• Last year the candidate created a minority internship position and recently hired a Hispanic to fill the position.
  • The candidate has mentored female faculty members, supported promotion and tenure of female faculty members, and served as an advisor to four female graduate students.
  • The candidate has made recruiting women and minorities a significant departmental priority and has consistently and vocally worked to achieve that goal.
  • The candidate has worked as a contact person with minority and women's organizations, including Minnesota Women in Higher Education, CHART, American Indian Communications Center, and Twin Cities Black Journalists Association.
  • The candidate has shown strong support of women and minority students through involvement with the American Indian Journalism Students Association, by assisting black and Native American students applying for internships and job opportunities, as a speaker at events for minority students, and as a working member of the University's Commission on Women.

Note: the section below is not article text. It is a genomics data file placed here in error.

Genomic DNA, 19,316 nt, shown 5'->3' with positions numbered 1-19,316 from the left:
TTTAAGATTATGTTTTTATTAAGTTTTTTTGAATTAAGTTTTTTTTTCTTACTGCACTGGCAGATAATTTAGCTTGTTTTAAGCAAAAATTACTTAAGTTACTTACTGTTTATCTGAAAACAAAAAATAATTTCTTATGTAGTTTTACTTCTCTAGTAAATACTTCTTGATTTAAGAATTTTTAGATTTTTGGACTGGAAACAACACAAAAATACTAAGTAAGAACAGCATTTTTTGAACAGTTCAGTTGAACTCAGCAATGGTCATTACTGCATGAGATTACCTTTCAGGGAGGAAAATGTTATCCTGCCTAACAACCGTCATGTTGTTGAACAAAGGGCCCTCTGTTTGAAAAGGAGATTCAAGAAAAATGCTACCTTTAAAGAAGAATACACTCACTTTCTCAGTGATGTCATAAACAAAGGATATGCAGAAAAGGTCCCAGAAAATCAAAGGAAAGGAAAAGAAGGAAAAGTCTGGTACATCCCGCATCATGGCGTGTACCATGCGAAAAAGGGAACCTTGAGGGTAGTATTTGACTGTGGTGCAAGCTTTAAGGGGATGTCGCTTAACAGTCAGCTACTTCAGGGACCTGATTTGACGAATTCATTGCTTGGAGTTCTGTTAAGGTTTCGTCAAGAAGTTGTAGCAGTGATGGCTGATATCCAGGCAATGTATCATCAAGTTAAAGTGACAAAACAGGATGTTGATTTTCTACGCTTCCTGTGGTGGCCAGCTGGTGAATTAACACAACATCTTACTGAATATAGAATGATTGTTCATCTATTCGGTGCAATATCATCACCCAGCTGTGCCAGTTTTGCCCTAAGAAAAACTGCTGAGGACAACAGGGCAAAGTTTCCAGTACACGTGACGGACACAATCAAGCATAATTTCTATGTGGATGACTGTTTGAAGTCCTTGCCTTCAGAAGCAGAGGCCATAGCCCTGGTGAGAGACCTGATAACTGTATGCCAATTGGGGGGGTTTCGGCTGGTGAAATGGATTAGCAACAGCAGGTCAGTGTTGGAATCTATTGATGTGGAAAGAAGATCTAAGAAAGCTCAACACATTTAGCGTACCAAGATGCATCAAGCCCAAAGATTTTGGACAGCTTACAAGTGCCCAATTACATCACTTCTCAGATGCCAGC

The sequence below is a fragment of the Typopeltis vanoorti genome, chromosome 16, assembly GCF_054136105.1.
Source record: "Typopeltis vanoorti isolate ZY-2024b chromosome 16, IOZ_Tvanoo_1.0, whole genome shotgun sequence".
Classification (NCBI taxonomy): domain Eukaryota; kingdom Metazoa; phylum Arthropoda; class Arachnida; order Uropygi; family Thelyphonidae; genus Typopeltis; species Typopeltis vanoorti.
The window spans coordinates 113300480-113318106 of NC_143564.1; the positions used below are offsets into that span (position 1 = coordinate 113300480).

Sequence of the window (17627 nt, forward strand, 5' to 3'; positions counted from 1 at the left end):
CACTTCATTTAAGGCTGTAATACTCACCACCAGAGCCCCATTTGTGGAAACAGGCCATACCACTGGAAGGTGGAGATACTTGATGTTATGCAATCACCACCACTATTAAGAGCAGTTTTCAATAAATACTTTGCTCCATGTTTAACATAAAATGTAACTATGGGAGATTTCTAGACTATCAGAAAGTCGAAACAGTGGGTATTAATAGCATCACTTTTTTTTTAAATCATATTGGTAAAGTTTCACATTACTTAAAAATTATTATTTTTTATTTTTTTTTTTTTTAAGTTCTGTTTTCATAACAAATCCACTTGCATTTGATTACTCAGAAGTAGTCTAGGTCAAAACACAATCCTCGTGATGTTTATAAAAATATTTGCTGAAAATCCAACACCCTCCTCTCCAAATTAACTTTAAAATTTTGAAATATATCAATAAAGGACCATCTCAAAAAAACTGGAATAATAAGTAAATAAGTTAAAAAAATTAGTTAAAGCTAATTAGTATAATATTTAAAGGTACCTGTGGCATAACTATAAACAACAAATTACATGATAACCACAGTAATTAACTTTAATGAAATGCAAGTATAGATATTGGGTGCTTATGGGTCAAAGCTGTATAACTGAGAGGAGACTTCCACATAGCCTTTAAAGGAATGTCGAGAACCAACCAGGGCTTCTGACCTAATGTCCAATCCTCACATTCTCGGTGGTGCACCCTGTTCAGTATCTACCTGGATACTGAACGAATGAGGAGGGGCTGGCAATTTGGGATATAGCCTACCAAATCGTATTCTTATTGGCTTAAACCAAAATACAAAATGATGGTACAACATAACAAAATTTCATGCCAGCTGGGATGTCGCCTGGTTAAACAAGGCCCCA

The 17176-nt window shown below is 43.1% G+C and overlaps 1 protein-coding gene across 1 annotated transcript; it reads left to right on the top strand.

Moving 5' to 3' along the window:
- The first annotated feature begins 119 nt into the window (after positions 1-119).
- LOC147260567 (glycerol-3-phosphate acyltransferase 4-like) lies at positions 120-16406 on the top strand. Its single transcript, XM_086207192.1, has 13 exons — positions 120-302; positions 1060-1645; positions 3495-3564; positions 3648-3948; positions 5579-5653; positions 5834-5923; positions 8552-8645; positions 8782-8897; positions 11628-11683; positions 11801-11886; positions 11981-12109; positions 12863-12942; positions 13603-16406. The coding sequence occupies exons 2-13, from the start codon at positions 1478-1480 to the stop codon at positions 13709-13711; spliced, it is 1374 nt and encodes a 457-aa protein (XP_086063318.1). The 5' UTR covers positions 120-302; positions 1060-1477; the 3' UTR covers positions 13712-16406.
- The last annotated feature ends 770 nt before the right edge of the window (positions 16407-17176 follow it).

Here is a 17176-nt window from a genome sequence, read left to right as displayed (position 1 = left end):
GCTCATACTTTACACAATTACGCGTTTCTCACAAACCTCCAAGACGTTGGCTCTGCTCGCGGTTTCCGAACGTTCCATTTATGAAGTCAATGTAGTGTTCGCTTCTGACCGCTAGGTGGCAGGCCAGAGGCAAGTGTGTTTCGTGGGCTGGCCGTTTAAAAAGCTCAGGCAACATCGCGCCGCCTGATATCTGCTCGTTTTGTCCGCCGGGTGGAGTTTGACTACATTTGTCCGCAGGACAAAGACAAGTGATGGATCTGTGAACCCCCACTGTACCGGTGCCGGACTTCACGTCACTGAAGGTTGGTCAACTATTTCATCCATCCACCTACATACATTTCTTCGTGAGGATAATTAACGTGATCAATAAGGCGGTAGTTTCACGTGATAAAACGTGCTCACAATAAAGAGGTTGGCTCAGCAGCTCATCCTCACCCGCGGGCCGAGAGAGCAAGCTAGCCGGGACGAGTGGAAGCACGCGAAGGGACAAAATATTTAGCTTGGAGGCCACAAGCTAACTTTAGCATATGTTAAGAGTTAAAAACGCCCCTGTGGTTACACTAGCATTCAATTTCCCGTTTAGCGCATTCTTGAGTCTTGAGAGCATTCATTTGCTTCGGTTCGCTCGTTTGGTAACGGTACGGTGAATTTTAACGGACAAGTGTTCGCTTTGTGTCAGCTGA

Vague Statements

  • In all conversations I have had with the candidate that pertained to minority hiring, I have never detected the slightest hint of prejudice or any other feelings that might conflict with the affirmative action policy at the University of Minnesota.
  • The candidate's use of language was appropriate and respectful toward women. The candidate did not make any sexist comments.

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Record Keeping During a Search

The University is required by state and federal law to report summary information (only totals and various groups, not names) about applicants and hires by race, sex, disability status, and Vietnam-era veteran status. Specific information may be requested regarding individual complaints or compliance reviews.